Wednesday, August 4, 2010 - 1:30 PM

COS 72-1: Root Nutrient Foraging Plasticity of in Eight Plant Species

Zengquan Tan1, Zhe Bao1, Yan Wang1, Pu Mou1, Robert H. Jones2, and Tianming Wang1. (1) Beijing Normal University, (2) Virginia Tech

Background/Question/Methods Previous studies have demonstrated that plant roots nutrient foraging plasticity morphologically and physiologically varies among plant species. Negative correlation between morphological and physiological plasticity has been hypothesized. Our results also suggested that physiological plasticity may be critically important in plant nutrient uptake under the condition of pulse nutrient release. To test the hypothesis and further examine the impact of temporal heterogeneity of soil nutrients on root foraging plasticity, we conducted a series of greenhouse experiments on three herbaceous species: Solidago altissima, S. canadensis and Callistephus chinensis, and five woody species: Pinus taeda, P. massoniana, Liquidambar styraciflua, L. formosana and Alanthus altissima under four spatiotemporal treatments (quarter/even fertilization with continue/pulse manners) of soil nutrient. Plants were grown in 19-liter pots (one plant per pot) that the treatments were applied after the seedlings established. As the plant reached harvestable size, each pot was injected 20 ml 5 atom% 15NH415N O3 solution (0.58 M N) twice (18-hr apart) into a soil column of six different patches according to the treatments. Plants were harvested 18-hr after the second injection. Leaves, stems, and roots were partitioned before they were oven-dried, samples of the plant parts were analyzed to achieve 15N uptake rates. Physiological plasticity and morphological plasticity of the plant and their relationship were evaluated with conventional statistics and Jackknife method.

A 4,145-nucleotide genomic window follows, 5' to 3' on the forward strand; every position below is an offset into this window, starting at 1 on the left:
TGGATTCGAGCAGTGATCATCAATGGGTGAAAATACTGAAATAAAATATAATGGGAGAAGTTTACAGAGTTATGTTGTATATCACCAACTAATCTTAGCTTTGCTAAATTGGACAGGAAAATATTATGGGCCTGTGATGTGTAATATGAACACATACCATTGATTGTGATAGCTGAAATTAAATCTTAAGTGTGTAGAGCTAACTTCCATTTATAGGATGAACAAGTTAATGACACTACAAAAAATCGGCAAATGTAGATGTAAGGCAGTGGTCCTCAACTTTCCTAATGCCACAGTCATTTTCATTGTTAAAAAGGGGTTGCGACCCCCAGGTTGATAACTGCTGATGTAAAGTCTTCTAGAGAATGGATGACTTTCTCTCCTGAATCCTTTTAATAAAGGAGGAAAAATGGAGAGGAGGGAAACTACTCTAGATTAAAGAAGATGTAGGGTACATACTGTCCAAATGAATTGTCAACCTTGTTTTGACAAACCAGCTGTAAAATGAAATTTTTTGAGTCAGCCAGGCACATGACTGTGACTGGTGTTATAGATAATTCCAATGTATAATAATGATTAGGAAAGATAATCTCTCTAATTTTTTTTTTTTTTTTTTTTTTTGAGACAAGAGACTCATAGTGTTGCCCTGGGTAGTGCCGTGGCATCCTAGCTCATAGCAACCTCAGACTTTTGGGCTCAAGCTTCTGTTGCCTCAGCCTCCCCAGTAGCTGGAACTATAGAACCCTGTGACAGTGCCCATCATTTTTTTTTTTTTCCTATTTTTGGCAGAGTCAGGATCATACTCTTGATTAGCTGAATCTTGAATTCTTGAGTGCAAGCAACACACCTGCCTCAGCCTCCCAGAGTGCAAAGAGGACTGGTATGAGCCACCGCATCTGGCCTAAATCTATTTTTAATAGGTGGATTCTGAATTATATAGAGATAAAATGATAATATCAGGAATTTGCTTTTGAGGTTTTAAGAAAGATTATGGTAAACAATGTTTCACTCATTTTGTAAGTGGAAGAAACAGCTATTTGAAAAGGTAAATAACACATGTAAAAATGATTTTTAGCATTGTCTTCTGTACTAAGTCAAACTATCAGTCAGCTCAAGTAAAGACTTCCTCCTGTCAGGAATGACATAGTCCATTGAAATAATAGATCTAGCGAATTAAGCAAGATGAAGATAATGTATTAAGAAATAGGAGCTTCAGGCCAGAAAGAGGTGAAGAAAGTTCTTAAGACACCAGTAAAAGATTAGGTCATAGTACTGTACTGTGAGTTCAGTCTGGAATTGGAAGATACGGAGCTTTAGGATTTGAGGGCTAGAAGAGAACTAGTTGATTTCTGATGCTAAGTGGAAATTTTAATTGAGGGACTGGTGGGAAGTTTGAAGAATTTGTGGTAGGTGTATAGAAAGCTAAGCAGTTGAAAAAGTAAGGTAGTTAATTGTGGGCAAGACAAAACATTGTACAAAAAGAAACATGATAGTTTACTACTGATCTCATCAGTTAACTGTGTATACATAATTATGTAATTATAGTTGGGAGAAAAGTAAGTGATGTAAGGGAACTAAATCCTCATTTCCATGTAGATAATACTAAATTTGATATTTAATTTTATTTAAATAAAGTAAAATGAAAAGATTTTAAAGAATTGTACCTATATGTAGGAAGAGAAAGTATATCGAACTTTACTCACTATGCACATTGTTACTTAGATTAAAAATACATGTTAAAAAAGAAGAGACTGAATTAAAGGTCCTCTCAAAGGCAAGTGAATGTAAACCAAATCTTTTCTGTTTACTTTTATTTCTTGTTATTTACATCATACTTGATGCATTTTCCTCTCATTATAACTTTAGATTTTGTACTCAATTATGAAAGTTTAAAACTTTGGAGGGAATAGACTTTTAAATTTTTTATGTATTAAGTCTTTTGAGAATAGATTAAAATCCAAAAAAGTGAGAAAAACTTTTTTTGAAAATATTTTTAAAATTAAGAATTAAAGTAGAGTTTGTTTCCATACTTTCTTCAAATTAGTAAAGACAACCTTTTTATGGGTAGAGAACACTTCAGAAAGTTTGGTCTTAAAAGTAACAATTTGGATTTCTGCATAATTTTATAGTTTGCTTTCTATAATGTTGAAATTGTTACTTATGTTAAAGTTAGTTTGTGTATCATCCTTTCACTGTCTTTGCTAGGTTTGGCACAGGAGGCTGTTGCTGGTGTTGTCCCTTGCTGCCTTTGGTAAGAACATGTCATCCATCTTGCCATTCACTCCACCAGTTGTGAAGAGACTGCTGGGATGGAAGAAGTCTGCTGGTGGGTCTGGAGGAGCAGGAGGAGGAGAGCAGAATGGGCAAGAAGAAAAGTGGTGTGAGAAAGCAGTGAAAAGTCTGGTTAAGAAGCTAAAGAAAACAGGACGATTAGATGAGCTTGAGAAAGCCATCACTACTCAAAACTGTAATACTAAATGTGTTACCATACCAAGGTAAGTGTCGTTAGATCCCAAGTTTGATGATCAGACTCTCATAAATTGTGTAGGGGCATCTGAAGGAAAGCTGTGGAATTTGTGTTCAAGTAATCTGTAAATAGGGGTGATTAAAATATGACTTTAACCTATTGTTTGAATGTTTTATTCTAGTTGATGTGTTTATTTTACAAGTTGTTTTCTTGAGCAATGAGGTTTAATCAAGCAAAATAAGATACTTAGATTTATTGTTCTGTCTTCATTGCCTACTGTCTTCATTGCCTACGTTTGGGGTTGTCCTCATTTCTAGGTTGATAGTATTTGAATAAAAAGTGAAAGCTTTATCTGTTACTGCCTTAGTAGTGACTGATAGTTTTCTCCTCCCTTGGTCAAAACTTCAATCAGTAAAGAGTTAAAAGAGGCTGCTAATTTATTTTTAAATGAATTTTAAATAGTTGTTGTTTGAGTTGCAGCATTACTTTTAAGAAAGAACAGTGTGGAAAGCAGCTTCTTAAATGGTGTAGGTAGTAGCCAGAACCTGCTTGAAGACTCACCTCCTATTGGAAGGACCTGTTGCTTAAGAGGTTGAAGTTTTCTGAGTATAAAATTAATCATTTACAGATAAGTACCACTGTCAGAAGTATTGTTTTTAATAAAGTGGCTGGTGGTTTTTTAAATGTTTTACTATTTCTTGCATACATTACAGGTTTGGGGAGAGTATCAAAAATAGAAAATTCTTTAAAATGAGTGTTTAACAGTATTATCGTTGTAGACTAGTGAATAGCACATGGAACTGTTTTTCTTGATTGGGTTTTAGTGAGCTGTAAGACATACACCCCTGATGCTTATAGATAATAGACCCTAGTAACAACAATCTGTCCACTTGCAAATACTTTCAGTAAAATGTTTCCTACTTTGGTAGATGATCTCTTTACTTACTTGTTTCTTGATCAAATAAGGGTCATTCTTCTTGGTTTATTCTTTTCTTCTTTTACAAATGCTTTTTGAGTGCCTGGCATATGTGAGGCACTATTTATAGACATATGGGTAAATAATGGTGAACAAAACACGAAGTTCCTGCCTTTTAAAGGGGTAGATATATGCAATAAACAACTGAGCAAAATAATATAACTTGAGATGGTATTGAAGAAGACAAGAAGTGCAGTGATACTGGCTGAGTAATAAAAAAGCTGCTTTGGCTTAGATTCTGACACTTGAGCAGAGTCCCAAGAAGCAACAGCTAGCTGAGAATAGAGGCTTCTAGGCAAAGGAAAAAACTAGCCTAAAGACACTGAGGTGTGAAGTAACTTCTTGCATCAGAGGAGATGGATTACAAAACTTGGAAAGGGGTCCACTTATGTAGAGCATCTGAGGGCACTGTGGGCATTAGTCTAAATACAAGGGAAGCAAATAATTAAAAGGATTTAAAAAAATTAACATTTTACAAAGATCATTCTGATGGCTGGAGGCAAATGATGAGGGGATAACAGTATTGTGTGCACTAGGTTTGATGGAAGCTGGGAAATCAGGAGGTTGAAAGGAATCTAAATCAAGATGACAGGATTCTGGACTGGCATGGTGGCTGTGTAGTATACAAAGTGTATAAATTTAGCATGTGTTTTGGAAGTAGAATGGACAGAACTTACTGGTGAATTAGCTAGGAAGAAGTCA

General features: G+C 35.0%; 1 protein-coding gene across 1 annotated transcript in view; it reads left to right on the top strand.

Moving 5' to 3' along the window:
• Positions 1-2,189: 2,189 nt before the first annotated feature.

Results/Conclusions The results of this study demonstrated that 1) pulse fertilization generally reduced the degree of morphological plasticity expressed by either lower RFRMD (Relative Fine Roots Mass Difference) or higher variances, but may increase physiological plasticity in root nutrient foraging; 2) the herbaceous species showed less clear pattern than the woody species in nutrient foraging plasticity regarding to the experimental treatments; 3) the impacts of growing conditions (rich vs. poor patches) of fine roots on their physiological plasticity were mixed among species. The data suggested that: 1) stronger physiological nutrient uptake rates under pulse fertilization treatments may compensate the less stronger morphological plasticity; 2) two solidago species revealed much similer traits than two other closely related but geologically remote species pairs (pines and sweetgums); 3) there may be other variables than nutrient availability affect root nutrient foraging plasticity in our experiments.